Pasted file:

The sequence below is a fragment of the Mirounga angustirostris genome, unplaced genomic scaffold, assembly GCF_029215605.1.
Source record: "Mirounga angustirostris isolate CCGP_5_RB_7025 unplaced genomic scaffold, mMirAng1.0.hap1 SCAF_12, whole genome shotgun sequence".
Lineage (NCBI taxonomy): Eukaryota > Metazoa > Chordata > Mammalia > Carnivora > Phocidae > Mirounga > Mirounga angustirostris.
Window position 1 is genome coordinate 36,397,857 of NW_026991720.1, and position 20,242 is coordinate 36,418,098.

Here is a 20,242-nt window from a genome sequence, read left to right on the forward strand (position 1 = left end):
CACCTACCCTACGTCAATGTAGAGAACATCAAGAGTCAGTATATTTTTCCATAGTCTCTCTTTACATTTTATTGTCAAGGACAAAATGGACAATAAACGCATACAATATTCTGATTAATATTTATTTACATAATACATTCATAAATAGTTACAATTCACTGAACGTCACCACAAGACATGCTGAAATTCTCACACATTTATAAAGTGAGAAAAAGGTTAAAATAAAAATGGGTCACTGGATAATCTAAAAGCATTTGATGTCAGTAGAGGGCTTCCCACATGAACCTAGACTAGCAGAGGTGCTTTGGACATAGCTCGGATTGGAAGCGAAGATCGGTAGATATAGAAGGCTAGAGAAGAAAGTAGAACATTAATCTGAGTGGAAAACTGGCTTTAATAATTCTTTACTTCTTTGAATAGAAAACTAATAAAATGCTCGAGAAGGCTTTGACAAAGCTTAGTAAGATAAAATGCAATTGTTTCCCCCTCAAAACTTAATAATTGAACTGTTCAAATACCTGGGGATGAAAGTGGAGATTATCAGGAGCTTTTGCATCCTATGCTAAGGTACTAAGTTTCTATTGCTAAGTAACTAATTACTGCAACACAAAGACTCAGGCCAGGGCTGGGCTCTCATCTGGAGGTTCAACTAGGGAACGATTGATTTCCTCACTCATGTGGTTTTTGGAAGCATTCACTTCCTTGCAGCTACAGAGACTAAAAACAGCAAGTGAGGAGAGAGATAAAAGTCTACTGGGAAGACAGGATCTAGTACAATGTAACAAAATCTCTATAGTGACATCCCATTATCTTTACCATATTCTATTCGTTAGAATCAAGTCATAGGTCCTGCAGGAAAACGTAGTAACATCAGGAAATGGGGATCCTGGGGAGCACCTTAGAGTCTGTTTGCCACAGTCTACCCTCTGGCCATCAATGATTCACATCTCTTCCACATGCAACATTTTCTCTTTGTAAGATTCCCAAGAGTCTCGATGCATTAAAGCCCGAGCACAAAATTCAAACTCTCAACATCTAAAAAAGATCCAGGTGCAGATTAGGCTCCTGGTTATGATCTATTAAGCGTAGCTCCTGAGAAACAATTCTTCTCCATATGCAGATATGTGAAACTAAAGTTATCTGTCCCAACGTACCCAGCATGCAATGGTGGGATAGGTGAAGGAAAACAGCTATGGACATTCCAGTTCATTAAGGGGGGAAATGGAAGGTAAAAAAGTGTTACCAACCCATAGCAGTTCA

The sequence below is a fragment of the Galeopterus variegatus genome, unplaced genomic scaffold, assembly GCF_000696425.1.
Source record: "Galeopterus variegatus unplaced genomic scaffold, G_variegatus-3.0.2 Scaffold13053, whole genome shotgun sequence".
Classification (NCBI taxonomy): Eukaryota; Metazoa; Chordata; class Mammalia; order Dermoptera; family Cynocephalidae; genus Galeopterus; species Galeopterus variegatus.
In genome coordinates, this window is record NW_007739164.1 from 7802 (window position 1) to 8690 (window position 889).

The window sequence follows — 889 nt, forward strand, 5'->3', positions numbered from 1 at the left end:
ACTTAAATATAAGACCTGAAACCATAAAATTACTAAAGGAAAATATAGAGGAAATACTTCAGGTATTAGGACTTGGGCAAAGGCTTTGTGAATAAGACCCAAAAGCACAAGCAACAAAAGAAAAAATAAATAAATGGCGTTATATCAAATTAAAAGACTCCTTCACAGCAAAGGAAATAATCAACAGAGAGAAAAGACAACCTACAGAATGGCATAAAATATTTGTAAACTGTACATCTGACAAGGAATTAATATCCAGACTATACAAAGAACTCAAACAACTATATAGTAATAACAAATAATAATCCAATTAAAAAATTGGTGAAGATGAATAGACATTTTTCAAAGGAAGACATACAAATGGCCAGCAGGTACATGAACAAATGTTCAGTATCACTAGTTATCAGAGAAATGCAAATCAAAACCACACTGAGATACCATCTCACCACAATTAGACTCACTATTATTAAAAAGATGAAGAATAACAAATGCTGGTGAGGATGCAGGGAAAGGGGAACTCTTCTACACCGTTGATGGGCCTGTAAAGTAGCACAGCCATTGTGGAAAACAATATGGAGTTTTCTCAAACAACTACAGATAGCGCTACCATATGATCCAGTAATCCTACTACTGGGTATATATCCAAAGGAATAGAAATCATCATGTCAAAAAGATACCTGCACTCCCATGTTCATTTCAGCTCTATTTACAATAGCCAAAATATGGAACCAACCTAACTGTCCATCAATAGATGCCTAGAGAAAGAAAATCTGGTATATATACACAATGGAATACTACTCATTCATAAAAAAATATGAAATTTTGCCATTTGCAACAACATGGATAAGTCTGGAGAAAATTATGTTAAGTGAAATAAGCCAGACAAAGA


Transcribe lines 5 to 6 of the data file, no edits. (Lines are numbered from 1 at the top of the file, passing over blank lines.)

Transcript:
Here is a 20,242-nt window from a genome sequence, read left to right on the forward strand (position 1 = left end):
CACCTACCCTACGTCAATGTAGAGAACATCAAGAGTCAGTATATTTTTCCATAGTCTCTCTTTACATTTTATTGTCAAGGACAAAATGGACAATAAACGCATACAATATTCTGATTAATATTTATTTACATAATACATTCATAAATAGTTACAATTCACTGAACGTCACCACAAGACATGCTGAAATTCTCACACATTTATAAAGTGAGAAAAAGGTTAAAATAAAAATGGGTCACTGGATAATCTAAAAGCATTTGATGTCAGTAGAGGGCTTCCCACATGAACCTAGACTAGCAGAGGTGCTTTGGACATAGCTCGGATTGGAAGCGAAGATCGGTAGATATAGAAGGCTAGAGAAGAAAGTAGAACATTAATCTGAGTGGAAAACTGGCTTTAATAATTCTTTACTTCTTTGAATAGAAAACTAATAAAATGCTCGAGAAGGCTTTGACAAAGCTTAGTAAGATAAAATGCAATTGTTTCCCCCTCAAAACTTAATAATTGAACTGTTCAAATACCTGGGGATGAAAGTGGAGATTATCAGGAGCTTTTGCATCCTATGCTAAGGTACTAAGTTTCTATTGCTAAGTAACTAATTACTGCAACACAAAGACTCAGGCCAGGGCTGGGCTCTCATCTGGAGGTTCAACTAGGGAACGATTGATTTCCTCACTCATGTGGTTTTTGGAAGCATTCACTTCCTTGCAGCTACAGAGACTAAAAACAGCAAGTGAGGAGAGAGATAAAAGTCTACTGGGAAGACAGGATCTAGTACAATGTAACAAAATCTCTATAGTGACATCCCATTATCTTTACCATATTCTATTCGTTAGAATCAAGTCATAGGTCCTGCAGGAAAACGTAGTAACATCAGGAAATGGGGATCCTGGGGAGCACCTTAGAGTCTGTTTGCCACAGTCTACCCTCTGGCCATCAATGATTCACATCTCTTCCACATGCAACATTTTCTCTTTGTAAGATTCCCAAGAGTCTCGATGCATTAAAGCCCGAGCACAAAATTCAAACTCTCAACATCTAAAAAAGATCCAGGTGCAGATTAGGCTCCTGGTTATGATCTATTAAGCGTAGCTCCTGAGAAACAATTCTTCTCCATATGCAGATATGTGAAACTAAAGTTATCTGTCCCAACGTACCCAGCATGCAATGGTGGGATAGGTGAAGGAAAACAGCTATGGACATTCCAGTTCATTAAGGGGGGAAATGGAAGGTAAAAAAGTGTTACCAACCCATAGCAGTTCA